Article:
In a legal filing Friday, the government provided fresh information about the investigation that led to Ireland’s indictment this summer on charges of dangling campaign cash and a job offer to obtain lucrative state business handed out by the treasurer.
Mc Cord taped his friend, Ireland, in November and December 2014 after the treasurer had agreed to cooperate with prosecutors but before he publicly admitted extorting campaign contributions and resigned from office.
The government’s legal brief did not identify that treasurer, but the reference was clearly to Barbara Hafer, who is charged with lying to the FBI after denying she had received 5,000 in consulting fees from Ireland after stepping down in 2005.
In that filing, Ireland’s lawyers argued that the prosecutors were improperly trying to criminalize routine campaign contributions and unfairly characterizing them as bribes.
In Friday's pleading, federal prosecutors Phillip Caraballo, Michael Consiglio, William Houser, and Carlo Marchioli rejected that argument, saying that Ireland was seeking an explicit return for his donations in the form of state contracts.
Chester County millionaire Richard Ireland, right, is escorted into the Federal Court Builing in Harrisburg shielded by his bodyguard, Brian Westmoreland, left, as he showed up for his arraignment after being nabbed in the FBI's pay-to-play investigation. Mc Coy is a member of the Inquirer investigative team. Stone Medal, the Selden Ring Award, the Roy Howard Award and has twice been a finalist for the Pulitzer Prize.
His reporting has examined police mistreatment of rape victims, corruption among Pennsylvania public officials, the high dismissal rate in the Philadelphia criminal courts, among other issues. In nearly 20 secretly recorded conversations, state Treasurer Rob Mc Cord captured a millionaire pay-to-play suspect on tape promising to take “very good care” of Mc Cord and put him on his “payroll” when Mc Cord left office, federal prosecutors say.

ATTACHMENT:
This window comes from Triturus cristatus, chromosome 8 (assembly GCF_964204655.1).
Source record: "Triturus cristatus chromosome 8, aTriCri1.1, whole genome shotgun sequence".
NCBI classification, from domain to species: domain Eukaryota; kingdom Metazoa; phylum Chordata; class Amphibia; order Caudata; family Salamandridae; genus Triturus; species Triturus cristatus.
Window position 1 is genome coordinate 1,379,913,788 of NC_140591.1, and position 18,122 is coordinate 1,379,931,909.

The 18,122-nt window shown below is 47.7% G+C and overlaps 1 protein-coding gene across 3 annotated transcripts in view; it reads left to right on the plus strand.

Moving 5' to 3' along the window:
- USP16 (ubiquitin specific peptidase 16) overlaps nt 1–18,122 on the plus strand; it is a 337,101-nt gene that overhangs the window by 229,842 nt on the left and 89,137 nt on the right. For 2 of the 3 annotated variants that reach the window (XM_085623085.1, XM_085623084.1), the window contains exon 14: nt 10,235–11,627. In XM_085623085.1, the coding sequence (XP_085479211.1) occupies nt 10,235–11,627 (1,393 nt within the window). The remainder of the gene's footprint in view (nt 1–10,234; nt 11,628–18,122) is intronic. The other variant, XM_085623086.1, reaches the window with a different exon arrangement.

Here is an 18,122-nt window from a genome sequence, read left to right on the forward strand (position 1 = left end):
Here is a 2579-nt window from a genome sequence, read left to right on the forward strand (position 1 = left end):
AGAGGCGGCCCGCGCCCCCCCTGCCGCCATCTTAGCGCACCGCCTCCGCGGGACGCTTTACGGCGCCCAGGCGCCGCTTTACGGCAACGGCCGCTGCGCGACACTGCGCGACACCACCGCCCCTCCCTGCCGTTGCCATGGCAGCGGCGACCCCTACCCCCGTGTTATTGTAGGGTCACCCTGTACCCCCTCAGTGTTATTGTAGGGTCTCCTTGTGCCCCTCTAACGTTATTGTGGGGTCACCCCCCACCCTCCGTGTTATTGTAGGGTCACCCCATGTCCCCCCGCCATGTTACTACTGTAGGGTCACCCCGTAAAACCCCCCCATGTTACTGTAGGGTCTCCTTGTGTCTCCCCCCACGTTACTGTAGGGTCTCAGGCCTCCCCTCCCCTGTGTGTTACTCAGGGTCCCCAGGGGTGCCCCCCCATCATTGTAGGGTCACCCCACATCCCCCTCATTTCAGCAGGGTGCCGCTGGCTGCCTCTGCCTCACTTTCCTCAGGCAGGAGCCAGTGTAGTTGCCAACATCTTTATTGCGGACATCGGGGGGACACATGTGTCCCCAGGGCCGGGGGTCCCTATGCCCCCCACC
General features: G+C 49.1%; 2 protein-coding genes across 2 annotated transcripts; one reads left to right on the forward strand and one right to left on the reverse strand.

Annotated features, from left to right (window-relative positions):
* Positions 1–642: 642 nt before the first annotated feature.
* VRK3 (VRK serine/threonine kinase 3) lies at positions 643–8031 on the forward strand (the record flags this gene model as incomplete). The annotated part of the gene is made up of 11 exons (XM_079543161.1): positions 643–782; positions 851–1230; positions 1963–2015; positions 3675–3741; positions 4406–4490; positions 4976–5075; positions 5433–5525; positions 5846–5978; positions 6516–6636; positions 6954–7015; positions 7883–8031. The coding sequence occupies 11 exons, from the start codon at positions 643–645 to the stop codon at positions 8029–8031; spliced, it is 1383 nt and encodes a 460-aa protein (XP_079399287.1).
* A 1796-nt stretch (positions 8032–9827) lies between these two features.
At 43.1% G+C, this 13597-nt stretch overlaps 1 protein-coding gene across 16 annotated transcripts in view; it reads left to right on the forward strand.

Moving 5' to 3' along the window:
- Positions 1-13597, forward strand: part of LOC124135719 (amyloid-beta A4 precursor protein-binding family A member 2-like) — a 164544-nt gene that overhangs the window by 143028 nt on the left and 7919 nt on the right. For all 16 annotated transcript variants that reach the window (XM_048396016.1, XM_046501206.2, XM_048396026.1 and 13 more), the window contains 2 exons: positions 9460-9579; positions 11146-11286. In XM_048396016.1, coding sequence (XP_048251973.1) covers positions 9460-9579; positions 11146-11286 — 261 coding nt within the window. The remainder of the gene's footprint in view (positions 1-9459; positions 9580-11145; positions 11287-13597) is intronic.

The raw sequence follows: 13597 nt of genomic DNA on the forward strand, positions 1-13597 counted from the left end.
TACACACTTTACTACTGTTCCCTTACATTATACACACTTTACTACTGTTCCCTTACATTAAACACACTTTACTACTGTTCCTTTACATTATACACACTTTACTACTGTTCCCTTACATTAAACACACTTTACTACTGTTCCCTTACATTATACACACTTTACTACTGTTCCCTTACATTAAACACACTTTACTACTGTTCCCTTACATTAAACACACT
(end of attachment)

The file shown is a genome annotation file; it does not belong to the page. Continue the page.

Editor's Note: This story was corrected to reflect that Richard Ireland is scheduled to go on trial in March.
Over the past year, the Inquirer, the Daily News and have uncovered corruption in local and state public offices, shed light on hidden and dangerous environmental risks, and deeply examined the region’s growing heroin epidemic.
At one meeting, the prosecutors said, the suspect, Chester County businessman Richard Ireland, gave Mc Cord a handwritten document that summarized their dealings.
It listed the many fees Ireland had garnered over the years from the Treasury Department as well as the 0,000 in yearly campaign donations Ireland gave Mc Cord and others.
For decades, Ireland, 79, has contributed generously to politicians at all levels, from county commissioners to presidential candidates.